First, is it even possible to state a well known problem and know what axioms are allowed for it? I'd guess that one must look at the branches of math involved, but I'm no mathematician.

Therefore, I would like to ask the people working on this problem if this there is a fixed list of allowed axioms for this problem.

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    $\begingroup$ The Riemann hypothesis is likely to be solved one way or the other using ZFC (the more or less standard axiom system for most of contemporary mathematics). It's not likely to depend on what axioms you choose. $\endgroup$ – Ethan Bolker Nov 6 '17 at 18:51
  • $\begingroup$ see CMS Books in Mathematics by Peter Borwein,Stephen Choi,Brendan Rooney,Andrea Weirathmueller "The Riemann Hypothese" $\endgroup$ – Dr. Sonnhard Graubner Nov 6 '17 at 18:54
  • $\begingroup$ @EthanBolker but to me (a non mathematician) it seems crazy to think that we have options to pick axioms from when trying to solve this problem. I thought there was only one allowed set and I just wanted to know what the axioms in this set were! $\endgroup$ – user7389159 Nov 6 '17 at 18:54
  • $\begingroup$ this book robs me of sleep $\endgroup$ – Dr. Sonnhard Graubner Nov 6 '17 at 18:56

Most of everyday mathematics works with a set of axioms known as ZFC. Some mathematicians study possible (small) changes to that axiom system, with various interesting (to them) implications. But most of the alternatives proposed do not affect work on most open problems.

Here's an analogy. There are (probably) engineers who spend time thinking about ways to formulate concrete to make it a little cheaper, or a little stronger, or a little longer lasting. But what they do does not affect the design of skyscrapers, which will be stable with foundations built with the current industry standard concrete, and would be with any of the known acceptable variants. So architects don't really have to pay attention to the concrete.

Rarely. from time to time, there's a building design challenge where the construction does depend on those variants in the foundation.

I think most mathematicians think that the Riemann hypothesis is analogous to designing a really tall skyscraper. New construction techniques will be required, but new foundations won't.


Naively, the answer is "any good ol' axiomatic system which is not obviously inconsistent and can provide a sound basis for arithmetic".

So you can work with Peano Arithmetic, or the second-order Peano axioms, or one of many set theories, or just $\sf ZFC$, or augment $\sf ZFC$ by any large cardinal axiom, or by axioms like $V=L$, and much more.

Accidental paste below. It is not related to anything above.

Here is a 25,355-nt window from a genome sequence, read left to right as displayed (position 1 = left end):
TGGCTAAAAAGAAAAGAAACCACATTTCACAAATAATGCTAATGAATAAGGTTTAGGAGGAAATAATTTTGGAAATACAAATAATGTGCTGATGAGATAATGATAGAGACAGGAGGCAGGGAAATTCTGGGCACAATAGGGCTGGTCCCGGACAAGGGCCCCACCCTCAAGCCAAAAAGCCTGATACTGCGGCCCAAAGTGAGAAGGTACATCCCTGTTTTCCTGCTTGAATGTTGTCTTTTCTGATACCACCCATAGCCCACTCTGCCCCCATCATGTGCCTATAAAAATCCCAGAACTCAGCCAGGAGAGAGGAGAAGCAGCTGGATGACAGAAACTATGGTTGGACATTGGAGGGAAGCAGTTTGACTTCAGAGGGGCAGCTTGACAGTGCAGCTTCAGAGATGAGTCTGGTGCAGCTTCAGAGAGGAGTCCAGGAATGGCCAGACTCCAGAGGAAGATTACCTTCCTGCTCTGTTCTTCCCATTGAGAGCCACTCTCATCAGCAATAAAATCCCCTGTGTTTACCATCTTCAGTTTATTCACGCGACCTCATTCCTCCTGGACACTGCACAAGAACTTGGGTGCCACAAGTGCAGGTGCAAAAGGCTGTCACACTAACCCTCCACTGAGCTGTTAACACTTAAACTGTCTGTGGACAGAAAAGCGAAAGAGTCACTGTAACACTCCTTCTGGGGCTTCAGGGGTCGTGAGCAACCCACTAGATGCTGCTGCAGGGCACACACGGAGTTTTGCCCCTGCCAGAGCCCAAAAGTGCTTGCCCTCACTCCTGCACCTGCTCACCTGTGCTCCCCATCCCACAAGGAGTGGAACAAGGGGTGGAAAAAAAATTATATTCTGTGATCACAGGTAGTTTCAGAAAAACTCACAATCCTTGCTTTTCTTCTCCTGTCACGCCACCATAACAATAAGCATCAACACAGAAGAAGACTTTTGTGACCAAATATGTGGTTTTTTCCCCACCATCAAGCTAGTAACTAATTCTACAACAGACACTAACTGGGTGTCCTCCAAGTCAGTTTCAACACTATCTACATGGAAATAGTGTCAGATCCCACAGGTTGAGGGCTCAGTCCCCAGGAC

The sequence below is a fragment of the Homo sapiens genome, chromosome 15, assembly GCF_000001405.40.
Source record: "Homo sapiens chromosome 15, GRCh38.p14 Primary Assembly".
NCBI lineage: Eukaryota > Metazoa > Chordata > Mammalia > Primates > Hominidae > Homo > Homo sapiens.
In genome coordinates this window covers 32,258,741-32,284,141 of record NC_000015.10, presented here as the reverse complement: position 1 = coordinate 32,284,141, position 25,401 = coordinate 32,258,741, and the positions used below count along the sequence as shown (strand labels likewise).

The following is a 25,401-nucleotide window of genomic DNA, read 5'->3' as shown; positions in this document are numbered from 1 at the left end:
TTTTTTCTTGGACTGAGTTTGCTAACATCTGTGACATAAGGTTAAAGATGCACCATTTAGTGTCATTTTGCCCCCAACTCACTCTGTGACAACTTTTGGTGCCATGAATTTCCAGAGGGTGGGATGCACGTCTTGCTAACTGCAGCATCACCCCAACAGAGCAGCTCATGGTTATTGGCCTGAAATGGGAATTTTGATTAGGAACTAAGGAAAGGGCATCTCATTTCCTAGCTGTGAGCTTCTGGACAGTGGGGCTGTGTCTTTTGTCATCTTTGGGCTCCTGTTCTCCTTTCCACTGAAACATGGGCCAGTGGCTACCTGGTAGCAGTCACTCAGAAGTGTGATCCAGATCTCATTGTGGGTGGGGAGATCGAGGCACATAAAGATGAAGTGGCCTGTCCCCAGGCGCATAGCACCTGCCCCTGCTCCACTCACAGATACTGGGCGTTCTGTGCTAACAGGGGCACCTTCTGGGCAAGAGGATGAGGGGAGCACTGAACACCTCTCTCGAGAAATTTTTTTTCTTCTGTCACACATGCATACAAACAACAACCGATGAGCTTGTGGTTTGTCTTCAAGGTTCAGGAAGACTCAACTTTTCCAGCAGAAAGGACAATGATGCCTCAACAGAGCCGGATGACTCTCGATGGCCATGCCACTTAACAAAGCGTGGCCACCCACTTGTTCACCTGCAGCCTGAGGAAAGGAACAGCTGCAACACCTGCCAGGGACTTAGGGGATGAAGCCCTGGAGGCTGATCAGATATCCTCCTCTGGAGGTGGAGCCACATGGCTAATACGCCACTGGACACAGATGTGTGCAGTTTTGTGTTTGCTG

The thing here, is that almost none of this matters. The Riemann Hypothesis is equivalent to a $\Sigma_1$ sentence in the language of arithmetic, let's call it $\varphi$ for now. This is an almost irrelevant fact, but it has an interesting consequence: it is enough to prove that $\varphi$ holds for the natural numbers in order to prove the hypothesis holds.

And it almost doesn't matter what is the axiomatic system you're using, since most of the basic axiomatic systems that allow development of arithmetic will agree on whether or not a $\Sigma_1$ sentence is true in $\Bbb N$.

(There is a caveat here, that these systems need to agree on what is $\Bbb N$ to begin with, but let's ignore this for now, because we can, and even a proof under this assumption would be extraordinary and probably accepted as a proof by the bulk of mathematicians.)

  • $\begingroup$ Have you heard the story of G. H. Hardy, the Norwegian ferry, God, and the Riemann Hypothesis"? $\endgroup$ – DanielWainfleet Nov 6 '17 at 20:23
  • $\begingroup$ @reuns: I'm not entirely sure what you mean by all of that. $\endgroup$ – Asaf Karagila Nov 10 '17 at 23:16
  • $\begingroup$ Is it correct (if we assume everything to be consistent) that 2nd order PA proves the (non)-termination of a few more Turing machines than 1st order PA ? In that case, what comes after ? $\endgroup$ – reuns Nov 10 '17 at 23:48
  • $\begingroup$ Yes, after that comes fragments of set theory, then ZFC, then ZFC with large cardinal axioms, and those go for quite some time. $\endgroup$ – Asaf Karagila Nov 10 '17 at 23:50
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    $\begingroup$ @reuns: But note that stronger theories can prove more, and decide more. As a whole, once you have a provable truth predicate for first-order statements of PA, you can solve much more than just halting. Once you have a transitive model of ZFC, you can prove even more, and so on. But ultimately, when you are concerned with a $\Pi_1$ statement in the language of arithmetic, then the choice of foundations is mostly means of convenience. $\endgroup$ – Asaf Karagila Nov 13 '17 at 13:40

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